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A Safer Ride, with a Smarter Motorcycle Helmet

Connecting Dark Assets: An ongoing series on how the Internet of Everything is transforming the ways in which we live, work, play, and learn.

Racing down the wide, open highway on a beautifully crafted motorcycle is one of life’s most exhilarating rushes. At least I used to think so, before my wife talked me into taking up safer pastimes.

But Internet of Everything (IoE) technologies may be offering me a new lease on motorcycling. A new product called the Skully AR-1 is being billed as “The World’s Smartest Motorcycle Helmet.” And who am I to argue? Read More »

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Technology that Works: on the Farm, in the Lab, or in the Marketplace

These days, it’s hard to keep up with the flood of cool technology and cutting-edge products coming to market. It used to be my passion; now it’s also become my career. Turns out, all those hours on Reddit and TechCrunch were a good investment after all.

As a member of Cisco’s Internet of Everything (IoE) Emerging Technology team, I get to evaluate everything from augmented reality to robots and 3-D printers. I was even lucky enough to be one of the early Google Glass Explorers — bringing the good word of Silicon Valley’s newest products to the world. Read More »

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Go Mercedes, and Leave the Driving to IoE

As they speed through the clouds, most air travelers are comfortable knowing that their pilot is not actually bothering to fly the plane. On the open highway, however, it may be harder to accept truck drivers who take their hands off the wheel to text, watch movies, or gaze at the scenery as it rolls lazily by.

Yet self-driving trucks could become a common sight in coming years. One company at the forefront of this technology is Daimler’s Mercedes-Benz brand. Recently, the company demonstrated its “Future Truck 2025” concept, with a modified vehicle that cruised down the autobahn at a top speed of 53 MPH. The driver was able to switch at will between manual control and the automated Highway Pilot system,.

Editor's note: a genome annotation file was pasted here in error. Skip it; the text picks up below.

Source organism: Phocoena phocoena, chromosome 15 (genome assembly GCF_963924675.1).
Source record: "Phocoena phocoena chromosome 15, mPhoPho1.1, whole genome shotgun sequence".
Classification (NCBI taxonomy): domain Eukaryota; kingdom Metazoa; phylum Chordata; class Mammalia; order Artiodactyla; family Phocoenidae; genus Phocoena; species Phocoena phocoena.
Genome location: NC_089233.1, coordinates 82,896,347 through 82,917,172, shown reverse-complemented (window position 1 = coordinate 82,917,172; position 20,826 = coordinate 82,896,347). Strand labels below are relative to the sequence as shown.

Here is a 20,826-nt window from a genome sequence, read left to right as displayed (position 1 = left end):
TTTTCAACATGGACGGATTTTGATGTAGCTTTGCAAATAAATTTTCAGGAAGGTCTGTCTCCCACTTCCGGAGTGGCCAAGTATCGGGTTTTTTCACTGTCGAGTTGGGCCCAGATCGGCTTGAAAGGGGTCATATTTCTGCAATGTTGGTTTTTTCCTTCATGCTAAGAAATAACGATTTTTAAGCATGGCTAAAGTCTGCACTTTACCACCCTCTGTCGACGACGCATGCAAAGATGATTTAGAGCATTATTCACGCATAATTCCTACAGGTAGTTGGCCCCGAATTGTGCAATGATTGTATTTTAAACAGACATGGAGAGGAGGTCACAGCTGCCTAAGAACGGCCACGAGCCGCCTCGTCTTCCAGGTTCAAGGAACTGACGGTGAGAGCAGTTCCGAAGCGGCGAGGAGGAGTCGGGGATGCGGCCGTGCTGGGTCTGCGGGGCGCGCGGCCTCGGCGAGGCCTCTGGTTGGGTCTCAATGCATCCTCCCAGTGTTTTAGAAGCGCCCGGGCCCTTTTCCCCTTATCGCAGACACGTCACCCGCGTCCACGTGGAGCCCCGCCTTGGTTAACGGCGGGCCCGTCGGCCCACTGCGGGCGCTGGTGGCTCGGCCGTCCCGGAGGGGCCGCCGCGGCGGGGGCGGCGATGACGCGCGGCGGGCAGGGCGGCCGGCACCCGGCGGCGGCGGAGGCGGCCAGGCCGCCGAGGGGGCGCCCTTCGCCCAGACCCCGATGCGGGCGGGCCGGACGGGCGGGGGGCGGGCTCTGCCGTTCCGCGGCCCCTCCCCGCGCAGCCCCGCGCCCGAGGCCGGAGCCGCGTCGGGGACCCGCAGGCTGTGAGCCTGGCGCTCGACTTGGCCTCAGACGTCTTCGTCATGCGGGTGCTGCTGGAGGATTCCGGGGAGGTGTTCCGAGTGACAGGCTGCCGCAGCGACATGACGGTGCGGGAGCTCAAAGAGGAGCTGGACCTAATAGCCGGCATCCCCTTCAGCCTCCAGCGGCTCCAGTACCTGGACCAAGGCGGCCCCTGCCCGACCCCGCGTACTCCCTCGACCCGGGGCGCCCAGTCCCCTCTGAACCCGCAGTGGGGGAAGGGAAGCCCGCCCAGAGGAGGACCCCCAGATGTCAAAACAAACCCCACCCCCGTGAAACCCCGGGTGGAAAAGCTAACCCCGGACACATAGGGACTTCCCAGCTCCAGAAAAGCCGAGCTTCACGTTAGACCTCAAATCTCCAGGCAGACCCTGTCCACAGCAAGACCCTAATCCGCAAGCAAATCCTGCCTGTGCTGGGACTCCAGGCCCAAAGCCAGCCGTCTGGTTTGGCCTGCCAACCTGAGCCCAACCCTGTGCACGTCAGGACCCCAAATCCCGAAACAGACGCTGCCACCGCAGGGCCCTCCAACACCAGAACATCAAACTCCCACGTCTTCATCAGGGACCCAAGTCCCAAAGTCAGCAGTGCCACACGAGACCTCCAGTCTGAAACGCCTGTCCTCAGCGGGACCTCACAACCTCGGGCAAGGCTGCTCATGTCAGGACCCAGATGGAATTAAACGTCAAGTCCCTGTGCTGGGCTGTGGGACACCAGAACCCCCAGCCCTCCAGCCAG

I see the Highway Pilot as an exciting example of how the Internet of Everything (IoE) connects the unconnected. Using a convergence of innovations that leverage Wi-Fi, data analytics, radar, GPS, and stereo video sensors, Highway Pilot steers the truck, senses other vehicles, and maintains the most efficient speed and route.  IN the process, it enables a whole new technology platform and business model. After all, many countries face a shortage of truck drivers; and fuel consumption issues and safety concerns persist — especially on long, grueling hauls.

I see the self-driving truck Read More »

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Field Support for New Workers with Mobile video Collaboration – Wherever They Are

Holding onto “Tribal Knowledge”

Recent data from the Department of Energy (DOE) indicates that approximately 60% of electric utility workers will be eligible for retirement in the next five years. The impending loss of the most skilled and knowledgeable workers in the industry has put many utility companies on red alert.  This potential workforce crisis means that companies have just a few years to transfer what’s often referred to as, “Tribal Knowledge” from those retiring to those who will have to fill their shoes.

Many utility workers hold positions within their companies for nearly 30 years, so one can easily imagine the amount of intangible knowledge and varying experiences that each worker has. What companies really need is a way to tap into the experienced worker’s knowledge while traveling in the field.  Better yet, they would like to find a way to limit travel in the field; traveling hundreds of miles to analyze and solve problems poses its own set of risks, from driving hazards to on the job injuries. When something goes wrong on the grid, lives are at risk.

Challenges in the Field